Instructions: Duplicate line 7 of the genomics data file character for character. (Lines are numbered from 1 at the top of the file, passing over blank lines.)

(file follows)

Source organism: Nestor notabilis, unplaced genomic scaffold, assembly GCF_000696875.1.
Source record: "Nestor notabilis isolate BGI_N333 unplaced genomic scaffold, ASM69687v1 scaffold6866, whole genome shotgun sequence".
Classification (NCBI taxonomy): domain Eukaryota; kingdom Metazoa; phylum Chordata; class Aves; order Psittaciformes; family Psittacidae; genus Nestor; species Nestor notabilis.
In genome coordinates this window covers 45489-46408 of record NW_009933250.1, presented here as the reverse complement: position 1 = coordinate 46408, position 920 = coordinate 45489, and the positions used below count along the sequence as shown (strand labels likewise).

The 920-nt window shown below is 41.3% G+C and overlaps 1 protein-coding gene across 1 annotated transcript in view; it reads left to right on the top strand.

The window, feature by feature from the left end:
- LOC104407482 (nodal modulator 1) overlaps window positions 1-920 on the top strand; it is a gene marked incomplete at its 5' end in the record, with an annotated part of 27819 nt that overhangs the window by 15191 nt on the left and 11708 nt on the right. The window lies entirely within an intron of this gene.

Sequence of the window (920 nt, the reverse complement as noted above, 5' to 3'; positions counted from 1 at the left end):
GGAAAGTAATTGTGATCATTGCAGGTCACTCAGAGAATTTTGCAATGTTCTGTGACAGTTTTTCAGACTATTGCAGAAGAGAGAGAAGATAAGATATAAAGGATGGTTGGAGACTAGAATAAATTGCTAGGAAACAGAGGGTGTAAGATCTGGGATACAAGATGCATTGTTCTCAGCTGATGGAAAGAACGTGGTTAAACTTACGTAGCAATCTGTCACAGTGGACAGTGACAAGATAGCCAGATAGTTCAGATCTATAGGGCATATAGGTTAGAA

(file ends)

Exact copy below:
- LOC104407482 (nodal modulator 1) overlaps window positions 1-920 on the top strand; it is a gene marked incomplete at its 5' end in the record, with an annotated part of 27819 nt that overhangs the window by 15191 nt on the left and 11708 nt on the right. The window lies entirely within an intron of this gene.